Is there any encouragement from belonging to Christ? Any comfort from his love? Any fellowship together in the Spirit? Are your hearts tender and compassionate? Then make me truly happy by coming together wholeheartedly with each other, loving one another, and working together with one mind and purpose.

Don’t be selfish; don’t try to impress others. Be humble, thinking of others as better than yourselves. Don’t look out only for your own interests, but take an interest in others, too.

You must have the same attitude that Christ Jesus had.

Though he was God, he did not think of equality with God as something to cling to. Instead, he gave up his divine privileges, he took the humble position of a slave and was born as a human being. When he appeared in human form, he humbled himself in obedience to God and died a criminal’s death on a cross.
— the Apostle Paul

Belonging... tender and compassionate hearts... take interest... equality... humble...

Something I find interesting about these words is that I think we can practice all of these things and have really terrible motives. I think Paul is saying in this letter that, for this to work, these "forces" that lead to unity have to come from our deepest place - that place that is in fellowship with the Spirit of the Divine. This is the only place from which authentic grace and Love can come. I think Paul is saying (at least in part) that the unity that comes from Love comes from God and we always have access to it, but we would often rather believe that we don't.

I would bet the farm this means that looking down on others isn't very unifying. In this letter Paul clearly paints a word picture of something that ACTUALLY happened (and I can only say this using human terms, so forgive me): Christ moved toward us. The only way Christ could have stayed in his state of Divine privilege and not made this cosmic, epic, game-changing move toward humans (who desperately needed unity, love and peace) would have been to break off from His very nature, to break off from HIMSELF. Which I think is actually impossible.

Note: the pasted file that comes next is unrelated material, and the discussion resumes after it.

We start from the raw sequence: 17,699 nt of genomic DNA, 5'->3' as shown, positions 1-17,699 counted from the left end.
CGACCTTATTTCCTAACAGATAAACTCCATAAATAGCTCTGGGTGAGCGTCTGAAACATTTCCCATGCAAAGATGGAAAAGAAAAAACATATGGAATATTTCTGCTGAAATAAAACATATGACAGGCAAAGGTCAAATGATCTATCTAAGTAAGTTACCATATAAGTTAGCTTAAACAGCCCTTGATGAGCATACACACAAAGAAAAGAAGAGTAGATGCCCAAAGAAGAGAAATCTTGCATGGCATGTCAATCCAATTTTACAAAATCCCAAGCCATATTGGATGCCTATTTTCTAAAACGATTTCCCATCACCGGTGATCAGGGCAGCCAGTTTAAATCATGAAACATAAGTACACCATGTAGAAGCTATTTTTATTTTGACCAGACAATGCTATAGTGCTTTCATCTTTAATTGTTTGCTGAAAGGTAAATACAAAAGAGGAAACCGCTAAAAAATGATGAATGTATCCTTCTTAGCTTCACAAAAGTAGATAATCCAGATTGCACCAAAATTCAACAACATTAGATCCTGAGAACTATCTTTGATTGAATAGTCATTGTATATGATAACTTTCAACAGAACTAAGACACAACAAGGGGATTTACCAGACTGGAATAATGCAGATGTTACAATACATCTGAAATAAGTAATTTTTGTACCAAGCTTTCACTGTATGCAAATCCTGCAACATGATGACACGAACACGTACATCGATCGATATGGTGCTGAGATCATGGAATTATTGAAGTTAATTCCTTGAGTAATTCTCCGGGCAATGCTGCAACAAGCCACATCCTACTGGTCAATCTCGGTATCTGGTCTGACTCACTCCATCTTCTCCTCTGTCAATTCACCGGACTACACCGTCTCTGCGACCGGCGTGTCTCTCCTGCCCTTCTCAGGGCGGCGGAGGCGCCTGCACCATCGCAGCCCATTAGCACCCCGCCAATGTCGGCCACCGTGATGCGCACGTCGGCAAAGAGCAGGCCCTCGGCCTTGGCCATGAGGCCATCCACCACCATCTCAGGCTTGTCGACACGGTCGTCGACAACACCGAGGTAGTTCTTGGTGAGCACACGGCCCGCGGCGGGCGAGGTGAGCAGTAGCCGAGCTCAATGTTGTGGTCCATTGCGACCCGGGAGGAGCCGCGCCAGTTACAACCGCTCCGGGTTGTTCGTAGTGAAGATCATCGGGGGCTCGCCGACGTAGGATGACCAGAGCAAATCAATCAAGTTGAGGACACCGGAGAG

I wish this were impossible for us humans, too.

I wish it were impossible for me to not move toward other human beings, no matter what. I wish it were as impossible for me to live my life detached from the disenfranchised as it is for me to live without oxygen.

I'm not calling myself (or you) a cold-hearted person; I'm saying that I happen to have a lot of privilege that I didn't do anything to gain, that I was born into. And privilege by its very nature is not disruptive. It's comfortable.

Comfort doesn't get our attention. Disruption gets our attention. 

I want to be disrupted into living a life guided by Grace (no-matter-whatness) and Love (I'm-with-you). I want to live a life that embodies I'm-with-you-no-matter-whatness.

So, how about you? What terrifies you about this possibility? How might we defy any of the constructs of privilege and comfort that we get to enjoy in our lives to find more unity? To find a life guided by Grace and Love?

And what would happen if we did?

A Franciscan Benediction

I know I haven't blogged in...well, seven months. ((Hangs head)) I have good reasons for it, which I look forward to telling you all about soon enough. But in the meantime I wanted to share this benediction with you. It blessed me today, and I thought it may meet some of you where you are, too.

Franciscan Benediction

May God bless us with discomfort
at uneasy answers, half-truths, and superficial relationships
so that we may live from deep within our hearts.

May God bless us with anger
at injustice, oppression, and exploitation of God's creations
so that we may work for justice, freedom, and peace.